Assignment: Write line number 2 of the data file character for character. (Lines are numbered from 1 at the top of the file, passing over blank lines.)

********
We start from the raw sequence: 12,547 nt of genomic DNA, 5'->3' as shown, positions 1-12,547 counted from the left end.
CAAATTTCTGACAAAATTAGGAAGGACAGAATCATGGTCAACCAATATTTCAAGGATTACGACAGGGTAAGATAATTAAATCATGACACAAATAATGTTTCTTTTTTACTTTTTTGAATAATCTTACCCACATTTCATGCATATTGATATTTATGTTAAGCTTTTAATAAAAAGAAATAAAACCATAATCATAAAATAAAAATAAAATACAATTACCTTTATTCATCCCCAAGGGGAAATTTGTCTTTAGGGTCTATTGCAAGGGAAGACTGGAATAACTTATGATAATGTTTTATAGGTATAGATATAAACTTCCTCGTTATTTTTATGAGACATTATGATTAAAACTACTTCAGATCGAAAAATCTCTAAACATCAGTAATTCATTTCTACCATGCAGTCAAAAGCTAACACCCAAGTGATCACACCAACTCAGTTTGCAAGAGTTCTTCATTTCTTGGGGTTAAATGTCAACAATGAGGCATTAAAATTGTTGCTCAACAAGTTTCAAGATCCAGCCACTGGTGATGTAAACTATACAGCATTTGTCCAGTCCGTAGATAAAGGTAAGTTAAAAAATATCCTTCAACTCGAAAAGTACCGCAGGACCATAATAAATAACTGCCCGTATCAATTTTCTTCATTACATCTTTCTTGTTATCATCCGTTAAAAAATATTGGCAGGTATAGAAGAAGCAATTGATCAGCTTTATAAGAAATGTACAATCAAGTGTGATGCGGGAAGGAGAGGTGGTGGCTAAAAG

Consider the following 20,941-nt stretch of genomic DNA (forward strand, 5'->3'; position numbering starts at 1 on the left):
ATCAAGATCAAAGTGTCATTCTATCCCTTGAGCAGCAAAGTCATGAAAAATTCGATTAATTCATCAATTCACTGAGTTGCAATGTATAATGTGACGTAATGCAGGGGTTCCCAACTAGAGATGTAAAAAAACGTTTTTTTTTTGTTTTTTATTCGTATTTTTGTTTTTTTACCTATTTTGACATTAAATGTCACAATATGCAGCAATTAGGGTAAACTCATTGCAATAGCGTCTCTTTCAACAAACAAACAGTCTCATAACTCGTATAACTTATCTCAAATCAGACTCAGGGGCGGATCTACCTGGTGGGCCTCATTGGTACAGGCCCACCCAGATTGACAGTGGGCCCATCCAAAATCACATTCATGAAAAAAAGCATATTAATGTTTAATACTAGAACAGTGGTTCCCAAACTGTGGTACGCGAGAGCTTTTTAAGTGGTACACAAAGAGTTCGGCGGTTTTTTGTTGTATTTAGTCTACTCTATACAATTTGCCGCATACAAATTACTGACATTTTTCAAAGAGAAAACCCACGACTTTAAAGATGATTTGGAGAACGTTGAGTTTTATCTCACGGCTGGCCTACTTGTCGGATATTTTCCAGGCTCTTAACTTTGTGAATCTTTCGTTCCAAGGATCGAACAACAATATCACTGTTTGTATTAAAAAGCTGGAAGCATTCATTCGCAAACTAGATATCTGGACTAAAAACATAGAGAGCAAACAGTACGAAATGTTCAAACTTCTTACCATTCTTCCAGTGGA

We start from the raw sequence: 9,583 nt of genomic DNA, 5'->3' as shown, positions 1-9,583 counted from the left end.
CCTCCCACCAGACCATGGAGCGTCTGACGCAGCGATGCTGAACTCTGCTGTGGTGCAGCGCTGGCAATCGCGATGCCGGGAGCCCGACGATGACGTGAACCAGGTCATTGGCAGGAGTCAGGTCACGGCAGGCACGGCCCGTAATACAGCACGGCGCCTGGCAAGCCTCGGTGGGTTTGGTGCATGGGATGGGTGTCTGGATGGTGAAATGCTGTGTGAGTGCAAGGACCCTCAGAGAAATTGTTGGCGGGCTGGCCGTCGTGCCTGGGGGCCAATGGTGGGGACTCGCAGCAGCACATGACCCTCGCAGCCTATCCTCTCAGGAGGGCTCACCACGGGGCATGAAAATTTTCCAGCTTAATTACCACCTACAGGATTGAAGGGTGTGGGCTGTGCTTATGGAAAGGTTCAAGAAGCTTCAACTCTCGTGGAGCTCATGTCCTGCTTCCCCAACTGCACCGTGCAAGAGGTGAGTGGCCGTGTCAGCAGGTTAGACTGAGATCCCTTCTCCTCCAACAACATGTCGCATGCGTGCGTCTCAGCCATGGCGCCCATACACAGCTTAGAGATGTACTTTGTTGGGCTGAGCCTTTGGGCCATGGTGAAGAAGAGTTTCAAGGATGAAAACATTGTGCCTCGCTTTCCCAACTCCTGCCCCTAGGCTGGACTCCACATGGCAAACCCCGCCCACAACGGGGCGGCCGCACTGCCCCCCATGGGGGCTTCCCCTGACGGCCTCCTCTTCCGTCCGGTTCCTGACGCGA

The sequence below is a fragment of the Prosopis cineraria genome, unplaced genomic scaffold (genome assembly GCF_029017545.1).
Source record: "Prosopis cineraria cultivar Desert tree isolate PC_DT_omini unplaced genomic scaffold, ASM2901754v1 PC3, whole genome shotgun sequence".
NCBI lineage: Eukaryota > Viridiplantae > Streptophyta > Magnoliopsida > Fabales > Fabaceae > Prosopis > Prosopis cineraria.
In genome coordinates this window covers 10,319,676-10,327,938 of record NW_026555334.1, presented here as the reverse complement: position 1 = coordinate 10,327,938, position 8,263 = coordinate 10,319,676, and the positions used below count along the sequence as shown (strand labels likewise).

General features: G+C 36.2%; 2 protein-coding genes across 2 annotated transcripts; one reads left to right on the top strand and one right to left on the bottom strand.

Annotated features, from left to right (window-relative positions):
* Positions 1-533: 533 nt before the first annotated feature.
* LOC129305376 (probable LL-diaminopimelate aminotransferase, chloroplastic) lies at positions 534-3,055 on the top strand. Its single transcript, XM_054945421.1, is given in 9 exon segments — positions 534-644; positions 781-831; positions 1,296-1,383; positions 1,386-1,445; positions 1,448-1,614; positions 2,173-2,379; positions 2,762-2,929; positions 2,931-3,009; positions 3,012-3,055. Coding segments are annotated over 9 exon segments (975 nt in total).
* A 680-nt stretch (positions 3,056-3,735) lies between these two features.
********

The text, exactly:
CAAATTTCTGACAAAATTAGGAAGGACAGAATCATGGTCAACCAATATTTCAAGGATTACGACAGGGTAAGATAATTAAATCATGACACAAATAATGTTTCTTTTTTACTTTTTTGAATAATCTTACCCACATTTCATGCATATTGATATTTATGTTAAGCTTTTAATAAAAAGAAATAAAACCATAATCATAAAATAAAAATAAAATACAATTACCTTTATTCATCCCCAAGGGGAAATTTGTCTTTAGGGTCTATTGCAAGGGAAGACTGGAATAACTTATGATAATGTTTTATAGGTATAGATATAAACTTCCTCGTTATTTTTATGAGACATTATGATTAAAACTACTTCAGATCGAAAAATCTCTAAACATCAGTAATTCATTTCTACCATGCAGTCAAAAGCTAACACCCAAGTGATCACACCAACTCAGTTTGCAAGAGTTCTTCATTTCTTGGGGTTAAATGTCAACAATGAGGCATTAAAATTGTTGCTCAACAAGTTTCAAGATCCAGCCACTGGTGATGTAAACTATACAGCATTTGTCCAGTCCGTAGATAAAGGTAAGTTAAAAAATATCCTTCAACTCGAAAAGTACCGCAGGACCATAATAAATAACTGCCCGTATCAATTTTCTTCATTACATCTTTCTTGTTATCATCCGTTAAAAAATATTGGCAGGTATAGAAGAAGCAATTGATCAGCTTTATAAGAAATGTACAATCAAGTGTGATGCGGGAAGGAGAGGTGGTGGCTAAAAG